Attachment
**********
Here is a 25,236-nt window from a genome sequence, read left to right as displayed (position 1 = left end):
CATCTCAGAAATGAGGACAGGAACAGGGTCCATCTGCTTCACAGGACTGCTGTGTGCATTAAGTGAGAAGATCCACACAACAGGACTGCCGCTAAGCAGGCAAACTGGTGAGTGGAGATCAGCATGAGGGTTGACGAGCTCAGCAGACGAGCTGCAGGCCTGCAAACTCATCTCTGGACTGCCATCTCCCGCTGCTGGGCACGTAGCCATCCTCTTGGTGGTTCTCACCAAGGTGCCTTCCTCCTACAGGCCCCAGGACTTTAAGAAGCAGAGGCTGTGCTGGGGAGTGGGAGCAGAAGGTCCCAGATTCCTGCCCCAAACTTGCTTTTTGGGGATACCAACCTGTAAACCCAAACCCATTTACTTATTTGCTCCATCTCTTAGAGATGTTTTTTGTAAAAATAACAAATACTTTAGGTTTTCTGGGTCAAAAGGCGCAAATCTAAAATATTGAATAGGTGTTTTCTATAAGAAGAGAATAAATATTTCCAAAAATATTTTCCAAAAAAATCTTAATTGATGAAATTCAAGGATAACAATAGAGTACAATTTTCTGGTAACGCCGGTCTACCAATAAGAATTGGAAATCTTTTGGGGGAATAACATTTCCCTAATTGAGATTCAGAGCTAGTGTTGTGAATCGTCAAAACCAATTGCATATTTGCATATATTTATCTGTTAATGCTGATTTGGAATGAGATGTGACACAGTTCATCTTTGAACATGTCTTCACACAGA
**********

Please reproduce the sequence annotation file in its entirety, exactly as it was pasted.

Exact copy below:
Here is a 25,236-nt window from a genome sequence, read left to right as displayed (position 1 = left end):
CATCTCAGAAATGAGGACAGGAACAGGGTCCATCTGCTTCACAGGACTGCTGTGTGCATTAAGTGAGAAGATCCACACAACAGGACTGCCGCTAAGCAGGCAAACTGGTGAGTGGAGATCAGCATGAGGGTTGACGAGCTCAGCAGACGAGCTGCAGGCCTGCAAACTCATCTCTGGACTGCCATCTCCCGCTGCTGGGCACGTAGCCATCCTCTTGGTGGTTCTCACCAAGGTGCCTTCCTCCTACAGGCCCCAGGACTTTAAGAAGCAGAGGCTGTGCTGGGGAGTGGGAGCAGAAGGTCCCAGATTCCTGCCCCAAACTTGCTTTTTGGGGATACCAACCTGTAAACCCAAACCCATTTACTTATTTGCTCCATCTCTTAGAGATGTTTTTTGTAAAAATAACAAATACTTTAGGTTTTCTGGGTCAAAAGGCGCAAATCTAAAATATTGAATAGGTGTTTTCTATAAGAAGAGAATAAATATTTCCAAAAATATTTTCCAAAAAAATCTTAATTGATGAAATTCAAGGATAACAATAGAGTACAATTTTCTGGTAACGCCGGTCTACCAATAAGAATTGGAAATCTTTTGGGGGAATAACATTTCCCTAATTGAGATTCAGAGCTAGTGTTGTGAATCGTCAAAACCAATTGCATATTTGCATATATTTATCTGTTAATGCTGATTTGGAATGAGATGTGACACAGTTCATCTTTGAACATGTCTTCACACAGA